The ultimate goal of this K99/R00 Pathway to Independence Award is to facilitate the transition to a career as an independent cancer research scientist. This goal will be accomplished by providing the opportunity to continue training in cancer biology, acquire expertise in a variety of novel techniques, and generate a body of data that will guide future studies and applications for extramural funding. Research encompassing the mentored phase of this proposal will be conducted under the mentorship of Dr. Craig B. Thompson at Memorial Sloan-Kettering Cancer Center (MSKCC). Dr. Thompson is currently President and CEO of MSKCC, a member of the National Academy of Sciences and a leading expert in cancer biology. MSKCC has a highly collaborative atmosphere, state-of-the-art facilities and access to the resources of both Weill Cornell Medical College and The Rockefeller University. The plethora of resources and collaboration opportunities available will allow for growth as a scientist while completing the research outlined below. Cell growth and proliferation are highly coordinated processes stimulated by mitogenic signals and fueled by available nutrients. Broadly defined, mitogenic signals result from receptor stimulation by growth factors, cytokines, etc. or from aberrant activation of signaling pathways downstream of oncogenes or loss of tumor suppressors. MicroRNAs are small non-coding RNAs that regulate fundamental cellular processes, including cancer-associated mitogenic signaling. Among the first observed links between cancer-associated signaling and microRNAs was our discovery that Ars2, a protein necessary for expression of a large sub-set of microRNAs, is regulated by mitogenic signals. Recently we provided an additional link by demonstrating that mitogenic and metabolic signals enhance microRNA function, likely by promoting the assembly of the RNA- induced silencing complex (RISC), a protein-RNA complex required for microRNA activity. These studies, along with preliminary data contained in this grant application, suggest that microRNA biogenesis and function are enhanced by signals that promote cell growth and proliferation. The major goals of proposed research are 1) determining cellular signaling and metabolic pathways that regulate nuclear microRNA biogenesis 2) defining factors required for mitogen-stimulated RISC assembly and microRNA activation, and 3) determining the signaling and metabolic pathways affected by activation of microRNAs that are highly expressed in quiescent cells. To accomplish these goals, in vitro manipulation of normal and cancer cells will be performed to elucidate mechanisms underlying regulation of nuclear microRNA biogenesis, RISC assembly and microRNA activation. Additional studies will examine the ability of microRNAs that are highly expressed in quiescent cells to regulate cancer-associated signaling and cellular metabolism. Successful completion of research proposed to meet these goals will provide a novel framework in which the interrelationship of microRNA and cancer biology will be assessed.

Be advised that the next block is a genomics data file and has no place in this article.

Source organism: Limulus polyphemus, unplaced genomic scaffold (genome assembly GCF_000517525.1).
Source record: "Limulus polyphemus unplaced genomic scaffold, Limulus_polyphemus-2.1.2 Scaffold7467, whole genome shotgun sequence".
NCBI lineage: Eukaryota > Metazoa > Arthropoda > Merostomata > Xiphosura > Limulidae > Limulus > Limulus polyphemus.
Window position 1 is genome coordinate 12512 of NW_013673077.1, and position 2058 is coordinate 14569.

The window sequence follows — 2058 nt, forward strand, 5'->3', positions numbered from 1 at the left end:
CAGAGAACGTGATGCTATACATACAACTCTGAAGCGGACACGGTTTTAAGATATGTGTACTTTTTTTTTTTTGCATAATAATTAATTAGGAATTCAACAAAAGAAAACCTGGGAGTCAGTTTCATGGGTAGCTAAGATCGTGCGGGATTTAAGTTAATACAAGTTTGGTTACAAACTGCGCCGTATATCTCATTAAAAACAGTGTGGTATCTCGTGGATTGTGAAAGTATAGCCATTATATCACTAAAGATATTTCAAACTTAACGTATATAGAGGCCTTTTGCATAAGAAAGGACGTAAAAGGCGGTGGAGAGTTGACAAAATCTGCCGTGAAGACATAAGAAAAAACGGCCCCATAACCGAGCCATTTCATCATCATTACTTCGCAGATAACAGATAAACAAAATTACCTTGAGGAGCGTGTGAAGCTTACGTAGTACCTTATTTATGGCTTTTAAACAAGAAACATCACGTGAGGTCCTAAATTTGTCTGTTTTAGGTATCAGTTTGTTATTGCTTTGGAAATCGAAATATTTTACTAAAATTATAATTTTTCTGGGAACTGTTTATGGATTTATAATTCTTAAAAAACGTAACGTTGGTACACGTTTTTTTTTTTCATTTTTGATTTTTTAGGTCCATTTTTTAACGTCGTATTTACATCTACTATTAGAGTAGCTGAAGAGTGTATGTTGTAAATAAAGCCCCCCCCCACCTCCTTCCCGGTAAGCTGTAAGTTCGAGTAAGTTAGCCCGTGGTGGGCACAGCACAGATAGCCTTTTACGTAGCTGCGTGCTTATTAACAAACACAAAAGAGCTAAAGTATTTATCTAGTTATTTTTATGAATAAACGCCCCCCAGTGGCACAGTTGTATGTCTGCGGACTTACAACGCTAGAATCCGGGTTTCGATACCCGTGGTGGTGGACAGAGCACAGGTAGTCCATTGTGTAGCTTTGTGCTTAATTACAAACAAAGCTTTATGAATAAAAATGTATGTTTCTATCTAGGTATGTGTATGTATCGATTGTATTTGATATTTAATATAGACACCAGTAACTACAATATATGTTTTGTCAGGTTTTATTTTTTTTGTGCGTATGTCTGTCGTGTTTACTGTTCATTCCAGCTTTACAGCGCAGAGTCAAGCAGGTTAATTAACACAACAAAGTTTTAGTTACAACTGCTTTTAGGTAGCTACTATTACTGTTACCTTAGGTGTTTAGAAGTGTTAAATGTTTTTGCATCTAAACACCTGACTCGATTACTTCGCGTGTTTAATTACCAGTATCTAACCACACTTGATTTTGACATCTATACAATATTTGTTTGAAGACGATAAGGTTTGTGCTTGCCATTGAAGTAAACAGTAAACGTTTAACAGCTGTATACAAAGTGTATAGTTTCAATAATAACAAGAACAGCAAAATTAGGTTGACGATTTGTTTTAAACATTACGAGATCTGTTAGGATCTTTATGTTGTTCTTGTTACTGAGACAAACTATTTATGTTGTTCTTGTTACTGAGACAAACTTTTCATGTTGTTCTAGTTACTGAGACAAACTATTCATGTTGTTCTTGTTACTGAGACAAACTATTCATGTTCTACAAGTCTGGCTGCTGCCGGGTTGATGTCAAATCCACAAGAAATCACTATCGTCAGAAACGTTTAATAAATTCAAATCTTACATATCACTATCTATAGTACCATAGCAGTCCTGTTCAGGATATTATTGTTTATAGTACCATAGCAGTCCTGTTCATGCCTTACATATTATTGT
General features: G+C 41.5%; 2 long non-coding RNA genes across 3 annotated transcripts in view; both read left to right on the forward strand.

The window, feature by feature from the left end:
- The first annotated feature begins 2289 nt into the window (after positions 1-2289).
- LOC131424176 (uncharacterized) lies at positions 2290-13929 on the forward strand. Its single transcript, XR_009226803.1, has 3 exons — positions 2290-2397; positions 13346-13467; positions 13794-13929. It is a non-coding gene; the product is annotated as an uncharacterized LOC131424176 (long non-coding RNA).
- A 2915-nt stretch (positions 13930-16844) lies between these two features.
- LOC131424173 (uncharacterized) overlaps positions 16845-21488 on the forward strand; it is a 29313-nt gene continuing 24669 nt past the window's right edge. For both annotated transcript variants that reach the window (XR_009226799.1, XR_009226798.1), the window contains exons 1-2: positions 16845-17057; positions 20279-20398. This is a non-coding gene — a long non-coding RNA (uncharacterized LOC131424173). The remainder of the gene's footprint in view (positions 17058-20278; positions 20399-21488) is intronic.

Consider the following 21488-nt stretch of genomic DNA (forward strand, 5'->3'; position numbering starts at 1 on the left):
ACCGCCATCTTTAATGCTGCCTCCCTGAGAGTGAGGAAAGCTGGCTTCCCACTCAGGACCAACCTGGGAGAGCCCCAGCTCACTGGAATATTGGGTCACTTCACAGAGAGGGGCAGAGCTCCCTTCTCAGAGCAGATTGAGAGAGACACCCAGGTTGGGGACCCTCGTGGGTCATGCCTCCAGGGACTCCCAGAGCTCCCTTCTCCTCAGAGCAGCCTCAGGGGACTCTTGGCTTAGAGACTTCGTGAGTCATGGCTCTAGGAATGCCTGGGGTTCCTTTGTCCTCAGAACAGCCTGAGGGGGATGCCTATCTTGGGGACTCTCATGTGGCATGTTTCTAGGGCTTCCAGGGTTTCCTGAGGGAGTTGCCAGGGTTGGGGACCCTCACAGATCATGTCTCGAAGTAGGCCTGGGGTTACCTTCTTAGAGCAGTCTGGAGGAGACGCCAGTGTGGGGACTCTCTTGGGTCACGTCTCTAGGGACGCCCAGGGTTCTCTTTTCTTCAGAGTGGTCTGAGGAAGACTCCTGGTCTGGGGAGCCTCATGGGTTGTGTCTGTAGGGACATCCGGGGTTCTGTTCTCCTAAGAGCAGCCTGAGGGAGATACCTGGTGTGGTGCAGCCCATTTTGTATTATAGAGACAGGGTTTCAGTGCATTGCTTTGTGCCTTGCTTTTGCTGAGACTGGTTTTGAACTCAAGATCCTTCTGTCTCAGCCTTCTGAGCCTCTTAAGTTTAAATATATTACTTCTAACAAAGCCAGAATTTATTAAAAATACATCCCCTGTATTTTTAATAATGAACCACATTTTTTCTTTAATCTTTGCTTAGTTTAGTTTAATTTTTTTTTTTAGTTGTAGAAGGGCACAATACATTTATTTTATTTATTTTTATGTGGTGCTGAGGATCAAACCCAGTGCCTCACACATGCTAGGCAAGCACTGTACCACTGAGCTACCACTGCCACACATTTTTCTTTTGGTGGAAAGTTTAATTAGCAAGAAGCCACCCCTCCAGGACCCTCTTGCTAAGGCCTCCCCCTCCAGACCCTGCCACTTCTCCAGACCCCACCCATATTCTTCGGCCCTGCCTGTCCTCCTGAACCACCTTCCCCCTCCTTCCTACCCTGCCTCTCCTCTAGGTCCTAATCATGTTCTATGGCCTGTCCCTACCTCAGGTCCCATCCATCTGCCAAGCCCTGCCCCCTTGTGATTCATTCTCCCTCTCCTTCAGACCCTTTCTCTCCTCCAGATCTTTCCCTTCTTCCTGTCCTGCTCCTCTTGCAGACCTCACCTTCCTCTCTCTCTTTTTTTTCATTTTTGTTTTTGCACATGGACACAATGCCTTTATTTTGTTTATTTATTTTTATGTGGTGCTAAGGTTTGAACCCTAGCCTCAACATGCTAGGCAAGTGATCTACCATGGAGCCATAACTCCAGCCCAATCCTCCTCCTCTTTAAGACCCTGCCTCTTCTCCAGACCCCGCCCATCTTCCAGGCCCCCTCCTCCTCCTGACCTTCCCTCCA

Public Health Relevance

A hallmark of cancer is the ability of malignant cells to utilize nutrients and proliferate in the absence of external stimuli. This project seeks to determine how biogenesis and function of a class of small RNAs, known as microRNAs, is regulated by cancer-associated signaling pathways that promote nutrient use and cell proliferation and to understand the consequences of enhanced microRNA biogenesis and function for cancer- associated signaling pathways and cellular metabolism. By gaining insight into the interplay between cancer- associated signaling pathways, cellular metabolism and microRNAs, we hope to gain a more complete understanding of how growth and proliferation is regulated in normal and malignant cells and to identify novel opportunities for therapeutic targeting. The written critiques of individual reviewers are provided in essentially unedited form in this section. Please note that these critiques and criteria scores were prepared prior to the meeting and may not have been revised subsequent to any discussions at the review meeting. The Resume and Summary of Discussion section above summarizes the final opinions of the committee.

National Institute of Health (NIH)
National Cancer Institute (NCI)
Career Transition Award (K99)
Project #
Application #
Study Section
Subcommittee B - Comprehensiveness (NCI)
Program Officer
Schmidt, Michael K
Project Start
Project End
Budget Start
Budget End
Support Year
Fiscal Year
Total Cost
Indirect Cost
New York
United States
Zip Code
Olejniczak, Scott H; La Rocca, Gaspare; Radler, Megan R et al. (2016) Coordinated Regulation of Cap-Dependent Translation and MicroRNA Function by Convergent Signaling Pathways. Mol Cell Biol 36:2360-73
La Rocca, Gaspare; Olejniczak, Scott H; González, Alvaro J et al. (2015) In vivo, Argonaute-bound microRNAs exist predominantly in a reservoir of low molecular weight complexes not associated with mRNA. Proc Natl Acad Sci U S A 112:767-72